The iconic photograph adorning the label for this 2018 release was taken by photographer Milton Greene of Marilyn Monroe in 1955 while she was  living with the Greene family for a year in New York. It was during this time that Milton, and Marilyn sued 20th Century Fox to release Marilyn from what they felt was a “slave terrible contract”.   They won!

The Winemaker's Notes for this vintage:  "The color is immediately captivating in this rich deep ruby hued 2018 Merlot.  There is good intensity in the nose with well integrated aromas that hint of ripe blackberries, orange zest, cocoa powder, and hints of mint/menthol, and baking spices.  On the palate there are added notes of toasted oak, integrated with concentrated strawberry and bright plums.  This wine has more than ample body and structure for a Napa Merlot, but still maintains a rich balance ending with a long enjoyable finish."

As always, try it and enjoy the novelty as well as the grape juice. Have fun with wine.

Saturday, February 20, 2021

White Rock Napa Claret 2002

White Rock Vineyards Napa Valley Claret 2002

With Linda's meatloaf dinner I pulled from the cellar a Napa Valley Bordeaux Blend Claret from White Rock Vineyards for a perfect pairing. Claret is the term adopted from the British that refers to a blend of red Bordeaux varietals.

White Rock Vineyards was established in 1870 in the southern foothills of the Stag’s Leap range. Today it is operated by proprietors, the Vandendriessche family who carry on the tradition of the historic estate. The original winery still stands as the home of the Vandendriessche family, carved from white rock quarried from the property in the 1870’s.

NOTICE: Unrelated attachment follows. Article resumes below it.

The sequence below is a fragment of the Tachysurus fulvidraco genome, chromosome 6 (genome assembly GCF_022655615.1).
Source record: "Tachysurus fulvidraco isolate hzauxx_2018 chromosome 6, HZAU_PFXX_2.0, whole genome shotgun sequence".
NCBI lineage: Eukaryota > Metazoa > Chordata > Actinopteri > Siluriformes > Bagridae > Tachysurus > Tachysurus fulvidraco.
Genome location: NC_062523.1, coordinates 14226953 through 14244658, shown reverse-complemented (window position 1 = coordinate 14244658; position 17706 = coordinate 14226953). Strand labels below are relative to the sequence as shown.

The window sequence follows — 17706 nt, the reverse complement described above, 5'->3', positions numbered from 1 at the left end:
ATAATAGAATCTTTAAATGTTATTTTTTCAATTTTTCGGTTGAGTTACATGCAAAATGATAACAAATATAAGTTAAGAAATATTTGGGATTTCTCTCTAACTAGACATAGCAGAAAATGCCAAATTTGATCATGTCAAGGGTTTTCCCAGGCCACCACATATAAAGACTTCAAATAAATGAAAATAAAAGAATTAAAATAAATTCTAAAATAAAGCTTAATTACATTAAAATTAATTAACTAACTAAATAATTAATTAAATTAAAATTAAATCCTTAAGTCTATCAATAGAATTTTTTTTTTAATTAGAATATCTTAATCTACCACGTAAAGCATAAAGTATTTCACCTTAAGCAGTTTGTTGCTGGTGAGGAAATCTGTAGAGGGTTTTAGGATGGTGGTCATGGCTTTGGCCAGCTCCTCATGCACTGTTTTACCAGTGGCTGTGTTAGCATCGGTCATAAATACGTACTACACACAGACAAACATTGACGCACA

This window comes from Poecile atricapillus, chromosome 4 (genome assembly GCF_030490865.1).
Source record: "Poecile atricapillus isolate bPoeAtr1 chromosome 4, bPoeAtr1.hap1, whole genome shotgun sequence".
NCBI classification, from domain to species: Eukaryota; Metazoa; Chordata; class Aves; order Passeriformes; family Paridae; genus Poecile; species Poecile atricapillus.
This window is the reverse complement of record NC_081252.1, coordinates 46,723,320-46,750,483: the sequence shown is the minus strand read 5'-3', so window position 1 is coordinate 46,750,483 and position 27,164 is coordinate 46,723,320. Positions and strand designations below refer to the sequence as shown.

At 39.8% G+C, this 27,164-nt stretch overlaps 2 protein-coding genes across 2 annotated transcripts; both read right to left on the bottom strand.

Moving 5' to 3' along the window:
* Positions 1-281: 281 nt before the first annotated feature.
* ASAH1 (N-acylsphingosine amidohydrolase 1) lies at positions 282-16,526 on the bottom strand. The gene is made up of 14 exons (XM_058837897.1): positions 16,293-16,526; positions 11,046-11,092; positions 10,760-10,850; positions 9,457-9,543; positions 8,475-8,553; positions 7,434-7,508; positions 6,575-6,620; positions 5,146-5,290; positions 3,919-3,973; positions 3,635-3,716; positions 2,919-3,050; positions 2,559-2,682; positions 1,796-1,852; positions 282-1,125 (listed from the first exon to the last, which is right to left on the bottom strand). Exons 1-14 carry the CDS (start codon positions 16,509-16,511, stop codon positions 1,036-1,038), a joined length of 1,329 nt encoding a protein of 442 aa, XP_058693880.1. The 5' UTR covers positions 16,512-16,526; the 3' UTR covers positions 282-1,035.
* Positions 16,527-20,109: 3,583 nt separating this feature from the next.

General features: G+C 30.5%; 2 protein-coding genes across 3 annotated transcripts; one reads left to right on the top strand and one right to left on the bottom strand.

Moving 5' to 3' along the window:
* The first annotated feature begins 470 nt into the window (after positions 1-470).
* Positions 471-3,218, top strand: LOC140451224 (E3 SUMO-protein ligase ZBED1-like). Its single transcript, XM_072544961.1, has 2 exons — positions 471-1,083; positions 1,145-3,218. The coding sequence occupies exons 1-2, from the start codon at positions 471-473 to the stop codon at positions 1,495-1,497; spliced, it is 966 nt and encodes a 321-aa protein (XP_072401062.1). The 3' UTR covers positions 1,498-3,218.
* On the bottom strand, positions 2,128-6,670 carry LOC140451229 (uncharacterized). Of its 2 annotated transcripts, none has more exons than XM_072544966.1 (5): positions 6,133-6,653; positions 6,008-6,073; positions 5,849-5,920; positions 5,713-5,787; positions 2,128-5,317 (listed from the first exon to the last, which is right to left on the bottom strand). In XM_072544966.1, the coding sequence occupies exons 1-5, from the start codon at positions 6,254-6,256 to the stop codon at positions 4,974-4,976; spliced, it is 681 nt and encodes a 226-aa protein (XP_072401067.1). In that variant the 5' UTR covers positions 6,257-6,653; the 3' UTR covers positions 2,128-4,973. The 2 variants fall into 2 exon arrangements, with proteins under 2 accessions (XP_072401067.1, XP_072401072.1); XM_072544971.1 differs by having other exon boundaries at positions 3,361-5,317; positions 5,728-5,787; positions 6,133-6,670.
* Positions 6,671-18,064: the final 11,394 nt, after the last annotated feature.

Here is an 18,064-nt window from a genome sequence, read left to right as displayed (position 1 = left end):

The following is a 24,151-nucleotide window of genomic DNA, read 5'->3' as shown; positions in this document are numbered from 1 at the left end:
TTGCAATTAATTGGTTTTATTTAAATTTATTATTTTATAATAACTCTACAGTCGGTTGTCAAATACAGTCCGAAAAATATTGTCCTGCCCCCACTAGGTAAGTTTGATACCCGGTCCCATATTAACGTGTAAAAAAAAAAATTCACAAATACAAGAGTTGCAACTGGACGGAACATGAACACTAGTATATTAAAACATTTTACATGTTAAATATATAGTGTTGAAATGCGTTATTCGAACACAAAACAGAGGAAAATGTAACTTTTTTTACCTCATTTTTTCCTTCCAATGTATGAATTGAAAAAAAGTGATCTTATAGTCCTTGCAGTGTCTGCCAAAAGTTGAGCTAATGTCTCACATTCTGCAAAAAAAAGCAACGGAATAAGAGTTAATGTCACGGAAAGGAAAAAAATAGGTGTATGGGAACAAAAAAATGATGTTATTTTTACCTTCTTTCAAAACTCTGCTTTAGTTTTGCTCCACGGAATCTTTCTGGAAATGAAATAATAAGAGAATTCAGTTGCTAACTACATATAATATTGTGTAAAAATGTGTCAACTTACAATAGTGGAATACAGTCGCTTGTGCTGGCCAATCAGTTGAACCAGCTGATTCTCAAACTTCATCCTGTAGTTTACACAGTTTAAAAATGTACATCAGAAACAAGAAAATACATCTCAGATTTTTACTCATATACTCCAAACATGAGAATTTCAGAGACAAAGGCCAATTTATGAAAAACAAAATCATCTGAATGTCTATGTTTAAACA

The property sits in the Vaca mountain range in the Stag's Leap district on Loma Vista Road off Soda Canyon Road up in the hills above the Darioush and Signorella estates that sit along the Silverado Trail in southeast Napa Valley. 

A family affair, Henri Vandendriessche oversees the operations and business with sons Christopher and Michael serving as winemaker and vineyard managers today.  

Henri Vandendriessche was born and raised in Northern France. He came to America to study Economics at UC Berkeley in 1960. In 1967 he met Claire who was raised in Napa Valley. In 1977 they purchased the 64 acre 1870’s winery estate north of Napa and set out to revive the historic property.  

Henri and Claire settled their family and raised their three children in the converted old winery and made the farm their home. They replanted much of the vineyard and dug a cave into the solid rock. Henri oversaw the vineyard and winery operations while Claire marketed and sold the wines.

Son, Christopher Vandendriessche grew up living the family wine business. He studied physics at UCSC but after graduating in 1992, he moved to France and enrolled in the University of Bordeaux, graduating with an Enology degree. He went on to work at Chateau Pape Clement in Bordeaux and worked harvests in Burgundy, Spain (Remelluri in Rioja), and Argentina (Catena in Mendoza). 

Christopher returned to Napa and learned winemaking as Assistant Winemaker working under John Kongsgaard at Luna where they made wine for a legendary winemakers including David Ramey, Dan Baron, Bill Knuttel, and Marco Capelli. 

In 1999, Christopher returned to White Rock as Winemaker. Today, Christopher and his brother Michael have taken over the business to produce wines that showcase the unique terroir of White Rock Vineyards with its higher elevation cooler climate and rocky white volcanic ash soils. The 35-acre naturally farmed vineyard, boasting its unique terroir is nestled in a small valley at the base of the Stag’s Leap Range.